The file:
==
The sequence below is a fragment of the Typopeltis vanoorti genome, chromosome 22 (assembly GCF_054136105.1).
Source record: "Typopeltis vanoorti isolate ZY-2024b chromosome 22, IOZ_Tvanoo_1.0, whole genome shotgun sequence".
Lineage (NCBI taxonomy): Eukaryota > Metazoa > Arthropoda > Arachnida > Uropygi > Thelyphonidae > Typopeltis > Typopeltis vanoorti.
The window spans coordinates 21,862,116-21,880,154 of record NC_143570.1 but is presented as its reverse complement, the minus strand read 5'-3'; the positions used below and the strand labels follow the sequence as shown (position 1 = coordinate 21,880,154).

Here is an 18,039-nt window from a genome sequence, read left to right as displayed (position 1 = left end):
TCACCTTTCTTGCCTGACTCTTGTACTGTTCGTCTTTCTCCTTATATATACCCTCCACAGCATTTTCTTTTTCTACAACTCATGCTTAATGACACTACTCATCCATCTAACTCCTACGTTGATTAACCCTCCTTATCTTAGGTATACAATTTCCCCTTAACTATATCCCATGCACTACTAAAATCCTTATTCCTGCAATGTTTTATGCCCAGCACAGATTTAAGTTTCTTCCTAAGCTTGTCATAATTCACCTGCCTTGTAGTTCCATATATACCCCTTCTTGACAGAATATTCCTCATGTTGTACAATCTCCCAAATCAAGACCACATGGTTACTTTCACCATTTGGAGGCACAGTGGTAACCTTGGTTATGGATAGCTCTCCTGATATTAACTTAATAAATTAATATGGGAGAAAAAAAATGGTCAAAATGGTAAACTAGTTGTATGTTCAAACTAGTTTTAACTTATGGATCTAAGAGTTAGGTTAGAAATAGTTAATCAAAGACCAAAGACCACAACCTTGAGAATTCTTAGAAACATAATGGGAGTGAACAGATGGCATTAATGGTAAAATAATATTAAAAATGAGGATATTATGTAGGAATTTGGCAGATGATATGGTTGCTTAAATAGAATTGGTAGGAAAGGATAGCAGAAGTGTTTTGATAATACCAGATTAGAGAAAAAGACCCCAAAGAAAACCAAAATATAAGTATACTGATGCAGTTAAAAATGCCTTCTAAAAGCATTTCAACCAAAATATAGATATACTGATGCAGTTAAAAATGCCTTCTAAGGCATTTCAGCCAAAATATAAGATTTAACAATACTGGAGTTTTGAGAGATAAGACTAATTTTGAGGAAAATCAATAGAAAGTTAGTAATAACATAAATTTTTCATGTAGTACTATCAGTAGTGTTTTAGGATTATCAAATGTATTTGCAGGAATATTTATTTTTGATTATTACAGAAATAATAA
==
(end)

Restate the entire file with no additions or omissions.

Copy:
The sequence below is a fragment of the Typopeltis vanoorti genome, chromosome 22 (assembly GCF_054136105.1).
Source record: "Typopeltis vanoorti isolate ZY-2024b chromosome 22, IOZ_Tvanoo_1.0, whole genome shotgun sequence".
Lineage (NCBI taxonomy): Eukaryota > Metazoa > Arthropoda > Arachnida > Uropygi > Thelyphonidae > Typopeltis > Typopeltis vanoorti.
The window spans coordinates 21,862,116-21,880,154 of record NC_143570.1 but is presented as its reverse complement, the minus strand read 5'-3'; the positions used below and the strand labels follow the sequence as shown (position 1 = coordinate 21,880,154).

Here is an 18,039-nt window from a genome sequence, read left to right as displayed (position 1 = left end):
TCACCTTTCTTGCCTGACTCTTGTACTGTTCGTCTTTCTCCTTATATATACCCTCCACAGCATTTTCTTTTTCTACAACTCATGCTTAATGACACTACTCATCCATCTAACTCCTACGTTGATTAACCCTCCTTATCTTAGGTATACAATTTCCCCTTAACTATATCCCATGCACTACTAAAATCCTTATTCCTGCAATGTTTTATGCCCAGCACAGATTTAAGTTTCTTCCTAAGCTTGTCATAATTCACCTGCCTTGTAGTTCCATATATACCCCTTCTTGACAGAATATTCCTCATGTTGTACAATCTCCCAAATCAAGACCACATGGTTACTTTCACCATTTGGAGGCACAGTGGTAACCTTGGTTATGGATAGCTCTCCTGATATTAACTTAATAAATTAATATGGGAGAAAAAAAATGGTCAAAATGGTAAACTAGTTGTATGTTCAAACTAGTTTTAACTTATGGATCTAAGAGTTAGGTTAGAAATAGTTAATCAAAGACCAAAGACCACAACCTTGAGAATTCTTAGAAACATAATGGGAGTGAACAGATGGCATTAATGGTAAAATAATATTAAAAATGAGGATATTATGTAGGAATTTGGCAGATGATATGGTTGCTTAAATAGAATTGGTAGGAAAGGATAGCAGAAGTGTTTTGATAATACCAGATTAGAGAAAAAGACCCCAAAGAAAACCAAAATATAAGTATACTGATGCAGTTAAAAATGCCTTCTAAAAGCATTTCAACCAAAATATAGATATACTGATGCAGTTAAAAATGCCTTCTAAGGCATTTCAGCCAAAATATAAGATTTAACAATACTGGAGTTTTGAGAGATAAGACTAATTTTGAGGAAAATCAATAGAAAGTTAGTAATAACATAAATTTTTCATGTAGTACTATCAGTAGTGTTTTAGGATTATCAAATGTATTTGCAGGAATATTTATTTTTGATTATTACAGAAATAATAA